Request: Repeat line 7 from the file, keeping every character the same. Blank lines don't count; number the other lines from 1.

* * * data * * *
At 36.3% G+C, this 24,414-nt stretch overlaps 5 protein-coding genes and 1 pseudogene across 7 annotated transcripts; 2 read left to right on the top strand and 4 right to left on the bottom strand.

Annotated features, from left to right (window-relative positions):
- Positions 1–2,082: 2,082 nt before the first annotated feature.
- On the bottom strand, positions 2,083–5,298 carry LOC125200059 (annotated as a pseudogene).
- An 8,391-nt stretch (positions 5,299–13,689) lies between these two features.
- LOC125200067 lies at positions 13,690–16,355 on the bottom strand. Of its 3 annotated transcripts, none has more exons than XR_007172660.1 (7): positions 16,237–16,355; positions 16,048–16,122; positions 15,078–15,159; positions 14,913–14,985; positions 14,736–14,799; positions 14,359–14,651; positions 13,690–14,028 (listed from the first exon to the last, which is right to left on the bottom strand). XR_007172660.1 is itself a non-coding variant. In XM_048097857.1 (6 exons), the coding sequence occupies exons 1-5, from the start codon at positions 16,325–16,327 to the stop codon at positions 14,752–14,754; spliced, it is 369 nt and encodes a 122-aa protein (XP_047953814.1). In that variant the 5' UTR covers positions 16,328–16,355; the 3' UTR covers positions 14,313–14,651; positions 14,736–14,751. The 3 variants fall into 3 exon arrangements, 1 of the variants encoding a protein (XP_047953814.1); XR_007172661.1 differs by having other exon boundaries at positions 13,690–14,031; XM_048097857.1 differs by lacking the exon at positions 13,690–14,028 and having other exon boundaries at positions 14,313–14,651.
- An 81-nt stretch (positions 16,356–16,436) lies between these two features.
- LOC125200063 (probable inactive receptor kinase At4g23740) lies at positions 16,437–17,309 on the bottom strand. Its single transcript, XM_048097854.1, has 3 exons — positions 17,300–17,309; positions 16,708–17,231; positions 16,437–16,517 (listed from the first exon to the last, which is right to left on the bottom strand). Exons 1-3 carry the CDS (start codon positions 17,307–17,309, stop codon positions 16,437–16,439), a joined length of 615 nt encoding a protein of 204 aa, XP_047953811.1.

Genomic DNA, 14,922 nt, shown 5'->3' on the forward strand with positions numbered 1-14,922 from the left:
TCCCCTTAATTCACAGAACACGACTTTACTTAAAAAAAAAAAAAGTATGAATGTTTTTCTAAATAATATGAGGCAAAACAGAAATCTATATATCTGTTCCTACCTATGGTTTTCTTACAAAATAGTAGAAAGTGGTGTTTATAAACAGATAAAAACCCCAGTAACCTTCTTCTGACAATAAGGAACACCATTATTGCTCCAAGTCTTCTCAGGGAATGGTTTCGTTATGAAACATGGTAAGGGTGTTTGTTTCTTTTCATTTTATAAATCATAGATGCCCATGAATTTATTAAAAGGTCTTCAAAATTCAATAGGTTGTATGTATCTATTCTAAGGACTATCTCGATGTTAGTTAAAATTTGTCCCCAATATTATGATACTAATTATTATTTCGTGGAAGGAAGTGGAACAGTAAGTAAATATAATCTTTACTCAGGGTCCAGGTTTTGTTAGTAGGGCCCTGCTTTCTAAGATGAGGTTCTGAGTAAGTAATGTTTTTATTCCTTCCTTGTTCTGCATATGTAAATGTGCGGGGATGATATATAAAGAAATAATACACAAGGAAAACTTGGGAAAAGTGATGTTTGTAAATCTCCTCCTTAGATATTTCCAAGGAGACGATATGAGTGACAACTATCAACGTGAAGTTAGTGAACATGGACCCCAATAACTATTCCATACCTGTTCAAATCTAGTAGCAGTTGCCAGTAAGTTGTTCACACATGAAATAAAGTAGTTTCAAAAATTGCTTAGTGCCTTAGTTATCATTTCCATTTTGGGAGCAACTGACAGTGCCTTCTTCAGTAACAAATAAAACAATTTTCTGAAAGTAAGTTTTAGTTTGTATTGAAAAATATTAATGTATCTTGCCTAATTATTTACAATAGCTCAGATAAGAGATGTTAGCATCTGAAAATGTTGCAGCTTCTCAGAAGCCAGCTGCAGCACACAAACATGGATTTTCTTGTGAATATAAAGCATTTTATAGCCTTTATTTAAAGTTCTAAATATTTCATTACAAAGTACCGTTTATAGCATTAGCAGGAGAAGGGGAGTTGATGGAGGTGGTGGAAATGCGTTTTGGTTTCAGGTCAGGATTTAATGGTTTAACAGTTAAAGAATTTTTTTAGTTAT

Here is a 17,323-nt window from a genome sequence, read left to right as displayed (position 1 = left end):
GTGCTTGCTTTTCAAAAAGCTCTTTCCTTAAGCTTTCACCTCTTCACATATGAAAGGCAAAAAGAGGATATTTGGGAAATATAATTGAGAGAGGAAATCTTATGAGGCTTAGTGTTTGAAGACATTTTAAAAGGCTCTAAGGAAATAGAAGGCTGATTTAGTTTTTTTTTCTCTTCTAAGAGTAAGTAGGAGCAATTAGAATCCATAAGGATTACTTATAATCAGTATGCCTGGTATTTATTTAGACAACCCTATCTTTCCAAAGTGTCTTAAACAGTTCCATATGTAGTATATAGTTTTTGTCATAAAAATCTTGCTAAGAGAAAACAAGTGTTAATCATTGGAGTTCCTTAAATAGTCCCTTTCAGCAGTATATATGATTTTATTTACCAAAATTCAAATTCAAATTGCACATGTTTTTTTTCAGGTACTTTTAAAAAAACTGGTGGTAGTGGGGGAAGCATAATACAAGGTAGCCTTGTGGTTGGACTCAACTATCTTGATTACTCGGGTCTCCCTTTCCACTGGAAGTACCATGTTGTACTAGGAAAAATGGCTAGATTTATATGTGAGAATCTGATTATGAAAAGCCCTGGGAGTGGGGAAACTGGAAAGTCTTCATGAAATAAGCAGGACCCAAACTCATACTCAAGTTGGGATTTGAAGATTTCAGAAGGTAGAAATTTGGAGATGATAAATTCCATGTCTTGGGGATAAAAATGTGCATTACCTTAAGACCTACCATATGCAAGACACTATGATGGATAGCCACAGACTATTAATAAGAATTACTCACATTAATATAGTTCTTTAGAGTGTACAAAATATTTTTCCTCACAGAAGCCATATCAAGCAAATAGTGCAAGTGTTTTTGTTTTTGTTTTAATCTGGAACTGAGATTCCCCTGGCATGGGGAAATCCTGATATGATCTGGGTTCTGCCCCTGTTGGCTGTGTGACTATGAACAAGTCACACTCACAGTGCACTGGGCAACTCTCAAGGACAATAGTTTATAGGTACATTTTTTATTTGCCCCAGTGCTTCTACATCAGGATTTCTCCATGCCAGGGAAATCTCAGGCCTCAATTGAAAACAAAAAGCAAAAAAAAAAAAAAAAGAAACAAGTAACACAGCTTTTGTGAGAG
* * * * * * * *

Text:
- An 81-nt stretch (positions 16,356–16,436) lies between these two features.